Colors look good in the snow!
Plans printed and taped together
Paper panels taped to styrene sheet for cutting
Note allowance for 1/4" seam overlap
Styrene templates cut with knife and edges sanded.
Ready to cut panels. Note the heavy steel weights to hold everything down securely. No need to hot cut Icarex as it is coated and does not fray easily.
For long straight panel edges best to cut against straight edge instead of template
Another panel to cut
Cut panels ready for taping.
General taping process is to weight one panel and apply seam tape. Line up second panel and weight it. Fold back second panel and remove tape carrier paper. Carefully lay panel back down onto tape. Press lightly every inch then gently rub down seam.
Another seam example. The key is gentle even pressure and no puckers or winkles.
To avoid shadow seams (light over dark fabric), the white LE panel is taped last from back of sail.
Long narrow panels are folded back onto themselves and taped in two steps.
Wide panels are folded open like a book and laid gently back down.
A finished sail panel. Nice even seams, lays flat, no puckers. Note all the shadow seams on the back.
Almost no shadow seams on the front of sail.
Need two sail halves.
Sail is all taped. Accurate templates make for accurate sails.
Sail panels are stitched with 5mm 3-step ZZ. Sew short seams first to be overlapped and locked by longer seams. Minimize passes through machine to reduce wrinkling fabric.
5MM 3 step ZZ stitching closeup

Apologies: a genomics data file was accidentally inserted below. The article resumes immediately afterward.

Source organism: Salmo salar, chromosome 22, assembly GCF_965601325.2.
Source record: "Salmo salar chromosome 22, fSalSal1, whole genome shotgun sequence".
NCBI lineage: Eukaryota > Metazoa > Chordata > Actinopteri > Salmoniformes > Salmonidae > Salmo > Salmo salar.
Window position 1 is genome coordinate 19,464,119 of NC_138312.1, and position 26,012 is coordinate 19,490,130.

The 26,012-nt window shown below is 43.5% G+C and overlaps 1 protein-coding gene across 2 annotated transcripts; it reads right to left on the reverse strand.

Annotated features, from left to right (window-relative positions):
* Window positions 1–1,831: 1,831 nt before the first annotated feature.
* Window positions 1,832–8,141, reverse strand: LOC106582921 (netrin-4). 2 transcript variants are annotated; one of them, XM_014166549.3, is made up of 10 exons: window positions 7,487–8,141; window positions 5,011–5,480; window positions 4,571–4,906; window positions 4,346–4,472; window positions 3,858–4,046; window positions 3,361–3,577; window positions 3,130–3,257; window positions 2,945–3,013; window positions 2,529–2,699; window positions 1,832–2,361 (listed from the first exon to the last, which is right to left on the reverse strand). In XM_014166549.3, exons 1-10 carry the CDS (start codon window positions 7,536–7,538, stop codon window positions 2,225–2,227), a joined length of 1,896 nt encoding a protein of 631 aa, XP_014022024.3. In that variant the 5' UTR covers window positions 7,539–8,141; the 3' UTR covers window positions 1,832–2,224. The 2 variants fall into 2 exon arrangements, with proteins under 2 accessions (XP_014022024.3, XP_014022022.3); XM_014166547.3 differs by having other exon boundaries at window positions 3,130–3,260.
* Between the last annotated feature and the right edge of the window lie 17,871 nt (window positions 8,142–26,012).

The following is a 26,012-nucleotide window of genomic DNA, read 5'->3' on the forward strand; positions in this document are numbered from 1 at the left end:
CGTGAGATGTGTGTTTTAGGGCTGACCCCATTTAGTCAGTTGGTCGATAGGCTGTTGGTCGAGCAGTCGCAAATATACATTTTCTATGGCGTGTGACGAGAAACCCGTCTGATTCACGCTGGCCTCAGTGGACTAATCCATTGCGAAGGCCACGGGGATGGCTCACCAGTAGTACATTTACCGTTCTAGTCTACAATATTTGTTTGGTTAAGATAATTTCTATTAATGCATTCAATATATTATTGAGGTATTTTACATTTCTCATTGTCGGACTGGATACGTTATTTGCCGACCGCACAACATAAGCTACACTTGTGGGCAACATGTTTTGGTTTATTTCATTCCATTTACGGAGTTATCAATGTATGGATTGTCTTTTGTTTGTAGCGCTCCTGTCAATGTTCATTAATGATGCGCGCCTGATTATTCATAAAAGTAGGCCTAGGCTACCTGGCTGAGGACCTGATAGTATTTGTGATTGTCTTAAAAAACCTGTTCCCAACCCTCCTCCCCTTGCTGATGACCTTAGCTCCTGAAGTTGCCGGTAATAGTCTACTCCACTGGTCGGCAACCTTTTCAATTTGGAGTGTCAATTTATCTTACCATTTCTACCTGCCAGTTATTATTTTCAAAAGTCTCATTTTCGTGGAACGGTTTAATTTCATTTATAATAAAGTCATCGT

3MM ZZ stitch for mylar and dacron reinforcements
Mylar and Dacron sail reinforcements taped and sewn.
Trailing edge preparation: Cut 3/4" ripstop strips. Fold strips in half lengthwise. Set crease on table edge. Add seam tape.
Tape TE strip to table on both ends under slight tension to hold straight
Start at tip and slowly stretch sail trailing edge onto ripstop TE and press down unto seam tape. Keep sail fabric under light but firm tension. Be precise with no puckers or wrinkles allowed.
Now fold top of TE binding down onto sail. Press down lightly ever inch then go back and rub down seam.
When TE is released, sail will snap back into place taking TE binding with it.
Trim edges and do both sides. Sew with 3mm ZZ. Leave room for leach line pocket.
Super glue leech line to 1/16 fiberglass rod to fish line thru TE tunnel.
Inch leech line thru TE. Small crinkles helps TE lay flat.
Pull leech line thru both sides. Leave 3" at tips and 6" at keel.
Prepare LEs. Tape and fold 3" hem at tips. Fold strip lengthwise. Set crease against table edge. Apply seam tape.
Use 1/2" punch for frame cutouts. Use firm square whack with weighted hammer on solid surface.
LEs are ready for sail. Make right and left sides!
Tape LE to table at both ends pulling taught.
Start at tip, pull sail taught and press into seam tape. Proceed smoothly and accurately. No puckers or winkles allowed.
Release the nose and allow sail to lay flat. Press second run of seam tape press down now.
Add 3" of seam tape at tip. Fold up leech line end. Add 250# Dacron tension loop.
Gently press top of LE down onto sail lightly every inch or so.
Now pull LE taught at nose and rub down seam firmly. Use very firm tension.
Trim the nose and attach LE to other side of sail.
Sew LE with 4mm 3 step ZZ. Note double stitching and locking straight stitch at tip. Very strong, you could tow your car with that loop :)
Sail checkpoint. Edges complete and ready for nose.
LE cutouts closeup
Nose pieces: Dacron against sail. Nylon Cordura cover. Insignia tape strips to finish edges.
Tape Dacron then tape Cordura over top.
Trim edges, add insignia strips, sew with 2MM ZZ stitch. See notes further down as ended up with alternate nose design for better LE support.
Keel velcro keeper. 7" folded dacron strip. 2.5" velcro pieces. Tape and sew sub assembly with straight stitch. Leave tunnel on loop side for spine.